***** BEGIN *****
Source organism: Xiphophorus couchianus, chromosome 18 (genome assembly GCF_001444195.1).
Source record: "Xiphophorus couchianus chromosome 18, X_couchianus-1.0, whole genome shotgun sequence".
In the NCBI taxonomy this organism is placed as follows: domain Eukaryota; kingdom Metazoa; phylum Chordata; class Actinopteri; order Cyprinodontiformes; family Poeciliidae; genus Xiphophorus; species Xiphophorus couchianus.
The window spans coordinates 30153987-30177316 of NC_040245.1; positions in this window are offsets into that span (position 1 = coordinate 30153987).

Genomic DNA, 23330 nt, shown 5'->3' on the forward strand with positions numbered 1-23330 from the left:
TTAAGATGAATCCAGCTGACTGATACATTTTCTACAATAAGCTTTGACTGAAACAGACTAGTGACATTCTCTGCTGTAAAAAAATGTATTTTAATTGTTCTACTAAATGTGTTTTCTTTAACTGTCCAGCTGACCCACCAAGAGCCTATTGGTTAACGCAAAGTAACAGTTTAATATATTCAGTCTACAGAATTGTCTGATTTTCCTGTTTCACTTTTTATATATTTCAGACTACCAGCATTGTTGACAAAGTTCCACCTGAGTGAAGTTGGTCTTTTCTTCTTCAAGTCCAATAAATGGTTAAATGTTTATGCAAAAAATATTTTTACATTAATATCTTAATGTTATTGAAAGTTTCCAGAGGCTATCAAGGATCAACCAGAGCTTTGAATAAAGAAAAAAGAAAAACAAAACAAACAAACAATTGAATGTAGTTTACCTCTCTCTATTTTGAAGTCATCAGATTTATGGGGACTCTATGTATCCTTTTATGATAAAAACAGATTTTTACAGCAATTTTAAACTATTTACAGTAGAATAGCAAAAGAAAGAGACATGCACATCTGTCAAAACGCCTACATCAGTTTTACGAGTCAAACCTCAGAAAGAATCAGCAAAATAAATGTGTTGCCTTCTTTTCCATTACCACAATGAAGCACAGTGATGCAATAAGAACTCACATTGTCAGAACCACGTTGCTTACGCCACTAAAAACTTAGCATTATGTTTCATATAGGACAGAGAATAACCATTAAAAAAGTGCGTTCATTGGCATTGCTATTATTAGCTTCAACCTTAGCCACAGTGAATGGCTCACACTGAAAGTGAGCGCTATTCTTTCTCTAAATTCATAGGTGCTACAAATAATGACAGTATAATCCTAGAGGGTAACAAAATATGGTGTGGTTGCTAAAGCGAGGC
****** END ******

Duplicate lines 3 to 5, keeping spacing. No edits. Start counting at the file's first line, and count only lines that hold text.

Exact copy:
In the NCBI taxonomy this organism is placed as follows: domain Eukaryota; kingdom Metazoa; phylum Chordata; class Actinopteri; order Cyprinodontiformes; family Poeciliidae; genus Xiphophorus; species Xiphophorus couchianus.
The window spans coordinates 30153987-30177316 of NC_040245.1; positions in this window are offsets into that span (position 1 = coordinate 30153987).

Genomic DNA, 23330 nt, shown 5'->3' on the forward strand with positions numbered 1-23330 from the left: